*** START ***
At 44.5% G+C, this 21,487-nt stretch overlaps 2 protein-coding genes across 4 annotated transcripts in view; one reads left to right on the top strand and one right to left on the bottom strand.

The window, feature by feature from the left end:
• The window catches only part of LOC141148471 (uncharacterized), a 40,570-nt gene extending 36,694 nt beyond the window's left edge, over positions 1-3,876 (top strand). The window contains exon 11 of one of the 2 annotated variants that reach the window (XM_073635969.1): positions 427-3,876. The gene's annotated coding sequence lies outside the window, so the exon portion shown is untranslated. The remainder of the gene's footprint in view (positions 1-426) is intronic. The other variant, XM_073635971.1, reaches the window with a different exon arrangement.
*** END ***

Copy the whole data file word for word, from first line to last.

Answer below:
At 44.5% G+C, this 21,487-nt stretch overlaps 2 protein-coding genes across 4 annotated transcripts in view; one reads left to right on the top strand and one right to left on the bottom strand.

The window, feature by feature from the left end:
• The window catches only part of LOC141148471 (uncharacterized), a 40,570-nt gene extending 36,694 nt beyond the window's left edge, over positions 1-3,876 (top strand). The window contains exon 11 of one of the 2 annotated variants that reach the window (XM_073635969.1): positions 427-3,876. The gene's annotated coding sequence lies outside the window, so the exon portion shown is untranslated. The remainder of the gene's footprint in view (positions 1-426) is intronic. The other variant, XM_073635971.1, reaches the window with a different exon arrangement.